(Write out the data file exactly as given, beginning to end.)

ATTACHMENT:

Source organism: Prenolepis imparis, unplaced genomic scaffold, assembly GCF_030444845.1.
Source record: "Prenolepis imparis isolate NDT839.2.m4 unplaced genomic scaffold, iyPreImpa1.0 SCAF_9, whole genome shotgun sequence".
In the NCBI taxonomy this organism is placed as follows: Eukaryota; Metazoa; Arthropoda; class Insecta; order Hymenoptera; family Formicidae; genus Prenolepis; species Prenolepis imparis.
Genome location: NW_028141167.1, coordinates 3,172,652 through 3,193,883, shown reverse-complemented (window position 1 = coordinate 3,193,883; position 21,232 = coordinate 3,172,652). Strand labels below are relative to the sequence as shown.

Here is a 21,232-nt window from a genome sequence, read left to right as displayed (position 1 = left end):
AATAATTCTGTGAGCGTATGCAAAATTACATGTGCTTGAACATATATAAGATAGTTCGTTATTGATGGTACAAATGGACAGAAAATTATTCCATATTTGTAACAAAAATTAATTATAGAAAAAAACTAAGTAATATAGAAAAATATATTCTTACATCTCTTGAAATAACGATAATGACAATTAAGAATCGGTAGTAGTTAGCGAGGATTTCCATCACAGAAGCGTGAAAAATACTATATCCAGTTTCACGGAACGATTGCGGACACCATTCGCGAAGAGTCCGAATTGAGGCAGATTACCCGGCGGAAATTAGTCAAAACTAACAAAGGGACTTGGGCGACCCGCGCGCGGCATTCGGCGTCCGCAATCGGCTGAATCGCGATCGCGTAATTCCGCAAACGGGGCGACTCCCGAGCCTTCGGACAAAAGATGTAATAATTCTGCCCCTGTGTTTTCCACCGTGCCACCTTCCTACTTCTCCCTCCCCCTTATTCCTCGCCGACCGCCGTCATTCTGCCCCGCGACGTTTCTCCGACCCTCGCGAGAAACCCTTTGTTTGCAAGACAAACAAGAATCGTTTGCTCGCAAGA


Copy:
Source organism: Prenolepis imparis, unplaced genomic scaffold, assembly GCF_030444845.1.
Source record: "Prenolepis imparis isolate NDT839.2.m4 unplaced genomic scaffold, iyPreImpa1.0 SCAF_9, whole genome shotgun sequence".
In the NCBI taxonomy this organism is placed as follows: Eukaryota; Metazoa; Arthropoda; class Insecta; order Hymenoptera; family Formicidae; genus Prenolepis; species Prenolepis imparis.
Genome location: NW_028141167.1, coordinates 3,172,652 through 3,193,883, shown reverse-complemented (window position 1 = coordinate 3,193,883; position 21,232 = coordinate 3,172,652). Strand labels below are relative to the sequence as shown.

Here is a 21,232-nt window from a genome sequence, read left to right as displayed (position 1 = left end):
AATAATTCTGTGAGCGTATGCAAAATTACATGTGCTTGAACATATATAAGATAGTTCGTTATTGATGGTACAAATGGACAGAAAATTATTCCATATTTGTAACAAAAATTAATTATAGAAAAAAACTAAGTAATATAGAAAAATATATTCTTACATCTCTTGAAATAACGATAATGACAATTAAGAATCGGTAGTAGTTAGCGAGGATTTCCATCACAGAAGCGTGAAAAATACTATATCCAGTTTCACGGAACGATTGCGGACACCATTCGCGAAGAGTCCGAATTGAGGCAGATTACCCGGCGGAAATTAGTCAAAACTAACAAAGGGACTTGGGCGACCCGCGCGCGGCATTCGGCGTCCGCAATCGGCTGAATCGCGATCGCGTAATTCCGCAAACGGGGCGACTCCCGAGCCTTCGGACAAAAGATGTAATAATTCTGCCCCTGTGTTTTCCACCGTGCCACCTTCCTACTTCTCCCTCCCCCTTATTCCTCGCCGACCGCCGTCATTCTGCCCCGCGACGTTTCTCCGACCCTCGCGAGAAACCCTTTGTTTGCAAGACAAACAAGAATCGTTTGCTCGCAAGA